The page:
In late May 2013, before the sentencing hearing occurred, Judge Walker learned that Watson had been arrested for allegedly burglarizing a habitation. In June 2013, the grand jury indicted Watson for entering a habitation owned by A.A., without her effective consent, with the intent to commit assault. Judge Walker allegedly contacted A.A. and her fiancé, BB., witnesses to the burglary, the day after the alleged burglary occurred. According to Watson, he was unaware of Judge Walker's contact with A.A. and B.B. when Judge Walker presided over several hearings that occurred after the date of the alleged burglary. Judge Walker's decision to contact A.A. and B.B., and Judge Walker's failure to disclose this information to Watson, serve as the factual background for Watson's complaints that Judge Walker should not have presided over any of his criminal cases.
Watson's sentencing hearing in cause number 12-14962 occurred in August 2013. Near the beginning of the sentencing hearing, Judge Walker was advised that Watson had not paid the restitution amount required by his plea agreement. Judge Walker was also advised that Watson, as of the hearing, had also not resigned his license to practice law. Even though Watson had not fully complied with the requirements of his written plea agreement, Judge Walker honored the agreement, and placed Watson on community supervision for five years. Under the community supervision order in cause number 12-14962, Judge Walker ordered that Watson pay restitution in the amount of $29, 320 to the victims of his four alleged thefts, and he ordered that Watson serve 180 days in jail, with the term to begin ninety days after the date of the sentencing hearing.
In his brief, Watson argues that the up-front sentence constituted an upward departure from his plea agreement. However, during the sentencing hearing, Watson did not complain that the up-front sentence was a condition that did not comply with the terms of his written plea agreement, that the up-front sentence rendered his guilty plea involuntary, or request that he be allowed to withdraw his plea. During the hearing, Judge Walker explained why he had decided to impose an up-front sentence under the circumstances presented in Watson's case, explaining than an up-front jail sentence was required because Watson had “stole[n] money from [his] clients.” Several days after the sentencing hearing, Judge Walker dismissed cause numbers 12-14963, 12-14964, and 12-15663, honoring the terms of Watson's plea agreement with the State.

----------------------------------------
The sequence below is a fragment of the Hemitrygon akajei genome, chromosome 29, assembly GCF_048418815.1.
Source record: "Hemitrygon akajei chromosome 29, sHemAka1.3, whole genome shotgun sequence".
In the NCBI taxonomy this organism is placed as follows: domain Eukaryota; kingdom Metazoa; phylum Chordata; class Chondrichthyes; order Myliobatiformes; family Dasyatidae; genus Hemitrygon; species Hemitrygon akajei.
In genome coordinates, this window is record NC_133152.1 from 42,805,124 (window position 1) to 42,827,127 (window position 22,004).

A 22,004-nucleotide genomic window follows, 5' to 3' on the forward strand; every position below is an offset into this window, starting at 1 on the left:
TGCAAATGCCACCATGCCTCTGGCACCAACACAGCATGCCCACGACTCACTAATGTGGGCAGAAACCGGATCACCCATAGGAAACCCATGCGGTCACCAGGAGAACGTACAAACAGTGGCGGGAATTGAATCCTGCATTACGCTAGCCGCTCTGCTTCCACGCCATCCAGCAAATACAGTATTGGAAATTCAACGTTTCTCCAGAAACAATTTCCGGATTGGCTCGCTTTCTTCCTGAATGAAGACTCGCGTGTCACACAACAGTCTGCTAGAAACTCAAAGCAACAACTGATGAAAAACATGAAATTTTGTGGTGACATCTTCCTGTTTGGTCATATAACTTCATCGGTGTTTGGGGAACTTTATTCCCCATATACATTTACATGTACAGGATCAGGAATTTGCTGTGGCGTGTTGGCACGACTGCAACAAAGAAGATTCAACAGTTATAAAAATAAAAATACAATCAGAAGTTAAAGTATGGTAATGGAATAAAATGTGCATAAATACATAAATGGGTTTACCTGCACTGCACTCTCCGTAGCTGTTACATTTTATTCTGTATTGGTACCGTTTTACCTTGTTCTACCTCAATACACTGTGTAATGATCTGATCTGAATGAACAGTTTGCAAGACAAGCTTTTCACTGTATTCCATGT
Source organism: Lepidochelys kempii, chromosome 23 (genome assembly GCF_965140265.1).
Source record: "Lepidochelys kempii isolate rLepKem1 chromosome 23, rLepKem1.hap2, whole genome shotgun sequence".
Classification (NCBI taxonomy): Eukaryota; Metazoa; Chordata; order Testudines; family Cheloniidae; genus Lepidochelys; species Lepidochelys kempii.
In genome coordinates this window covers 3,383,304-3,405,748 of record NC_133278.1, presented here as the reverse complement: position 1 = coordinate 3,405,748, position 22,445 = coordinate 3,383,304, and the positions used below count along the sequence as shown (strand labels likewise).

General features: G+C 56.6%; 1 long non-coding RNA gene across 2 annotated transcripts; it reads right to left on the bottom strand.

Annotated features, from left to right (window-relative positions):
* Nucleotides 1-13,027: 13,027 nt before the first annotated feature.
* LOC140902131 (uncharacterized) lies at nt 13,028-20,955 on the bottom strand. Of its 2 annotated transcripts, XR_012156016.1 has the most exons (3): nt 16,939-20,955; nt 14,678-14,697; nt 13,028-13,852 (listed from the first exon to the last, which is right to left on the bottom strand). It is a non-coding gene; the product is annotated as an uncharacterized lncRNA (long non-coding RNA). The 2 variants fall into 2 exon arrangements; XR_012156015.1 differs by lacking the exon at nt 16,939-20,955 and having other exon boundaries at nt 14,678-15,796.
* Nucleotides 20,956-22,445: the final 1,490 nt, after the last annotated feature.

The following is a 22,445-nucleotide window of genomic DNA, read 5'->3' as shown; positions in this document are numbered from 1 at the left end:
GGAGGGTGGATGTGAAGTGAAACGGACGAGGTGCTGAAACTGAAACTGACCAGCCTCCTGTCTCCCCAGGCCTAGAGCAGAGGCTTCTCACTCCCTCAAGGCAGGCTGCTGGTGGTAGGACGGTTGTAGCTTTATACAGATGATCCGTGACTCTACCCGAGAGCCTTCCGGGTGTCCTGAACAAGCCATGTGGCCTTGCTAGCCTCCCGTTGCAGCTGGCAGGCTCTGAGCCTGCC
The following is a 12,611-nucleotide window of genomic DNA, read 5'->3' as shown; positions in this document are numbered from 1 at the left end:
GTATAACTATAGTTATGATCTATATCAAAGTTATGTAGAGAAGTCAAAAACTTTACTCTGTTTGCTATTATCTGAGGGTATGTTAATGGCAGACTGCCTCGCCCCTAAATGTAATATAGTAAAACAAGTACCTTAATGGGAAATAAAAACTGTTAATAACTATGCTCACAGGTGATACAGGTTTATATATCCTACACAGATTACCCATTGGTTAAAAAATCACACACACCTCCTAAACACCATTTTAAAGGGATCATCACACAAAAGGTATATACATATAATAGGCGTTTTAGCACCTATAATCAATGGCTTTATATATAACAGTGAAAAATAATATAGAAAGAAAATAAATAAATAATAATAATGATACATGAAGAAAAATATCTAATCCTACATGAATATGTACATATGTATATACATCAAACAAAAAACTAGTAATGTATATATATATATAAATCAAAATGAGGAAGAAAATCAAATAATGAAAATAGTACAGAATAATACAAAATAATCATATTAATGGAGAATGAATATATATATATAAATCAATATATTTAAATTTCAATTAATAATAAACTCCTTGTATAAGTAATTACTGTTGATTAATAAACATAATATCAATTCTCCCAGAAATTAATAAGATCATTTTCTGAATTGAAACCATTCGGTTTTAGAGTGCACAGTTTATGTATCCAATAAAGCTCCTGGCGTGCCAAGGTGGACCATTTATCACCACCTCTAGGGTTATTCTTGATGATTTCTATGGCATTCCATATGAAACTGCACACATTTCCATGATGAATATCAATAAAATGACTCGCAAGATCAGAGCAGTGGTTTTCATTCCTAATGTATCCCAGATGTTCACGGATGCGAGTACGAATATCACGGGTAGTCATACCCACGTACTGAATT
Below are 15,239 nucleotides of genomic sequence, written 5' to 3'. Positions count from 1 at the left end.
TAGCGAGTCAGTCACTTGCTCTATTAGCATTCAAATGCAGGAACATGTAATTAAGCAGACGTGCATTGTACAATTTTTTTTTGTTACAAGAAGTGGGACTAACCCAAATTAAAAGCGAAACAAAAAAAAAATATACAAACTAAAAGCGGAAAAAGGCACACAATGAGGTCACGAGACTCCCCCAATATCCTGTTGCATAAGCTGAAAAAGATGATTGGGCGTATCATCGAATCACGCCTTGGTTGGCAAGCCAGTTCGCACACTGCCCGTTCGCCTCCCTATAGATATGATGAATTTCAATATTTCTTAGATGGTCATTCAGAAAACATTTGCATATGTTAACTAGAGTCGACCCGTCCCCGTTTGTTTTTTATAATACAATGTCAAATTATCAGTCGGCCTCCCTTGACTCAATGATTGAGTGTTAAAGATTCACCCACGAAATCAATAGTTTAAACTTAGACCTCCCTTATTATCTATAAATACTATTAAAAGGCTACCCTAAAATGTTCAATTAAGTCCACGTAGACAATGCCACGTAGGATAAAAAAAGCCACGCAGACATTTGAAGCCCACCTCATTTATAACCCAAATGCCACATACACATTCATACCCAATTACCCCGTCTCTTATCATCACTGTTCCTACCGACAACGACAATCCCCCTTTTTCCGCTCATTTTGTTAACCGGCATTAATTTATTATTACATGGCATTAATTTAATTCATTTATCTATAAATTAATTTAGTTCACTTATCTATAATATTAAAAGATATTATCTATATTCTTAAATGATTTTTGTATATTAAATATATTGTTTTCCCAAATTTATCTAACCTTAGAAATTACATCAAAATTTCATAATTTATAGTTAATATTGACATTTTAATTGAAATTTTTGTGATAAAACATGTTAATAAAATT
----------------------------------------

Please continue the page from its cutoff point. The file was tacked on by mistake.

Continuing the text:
In November 2013, Judge Walker held a hearing to enforce the community supervision order's up-front jail condition. Following the hearing, Watson was taken into custody; however, two days later, Judge Walker allowed Watson to post a $500 bond; after posting bond, Watson was released from jail. During the November hearing, Judge Walker dismissed cause number 13-17023, the case that concerned the alleged burglary of A.A.'s home, which was not an agreed requirement based on Watson's plea agreement with the State in cause number 12-14962.

Ex parte Watson, No. 09-15-00333-CR, 2016 WL 908258, at *2-4 (Tex.App.-Beaumont Sept. 14, 2016, pet. ref'd).

         Petitioner filed a state application for writ of habeas corpus pursuant to Article 11.072 of the Texas Code of Criminal Procedure. The trial court, with a new judge presiding over the habeas proceeding, denied relief. On September 14, 2016, the Ninth Court of Appeals affirmed the judgment.

         The Petition

         Petitioner raises three grounds for review. First, petitioner contends the trial judge should have recused himself or been disqualified from presiding over petitioner's criminal case because the judge initiated ex parte contact with the victims of a different crime that took place after petitioner pleaded guilty. Petitioner contends his guilty plea was involuntary because he was unaware of the ex parte contact when he pleaded ...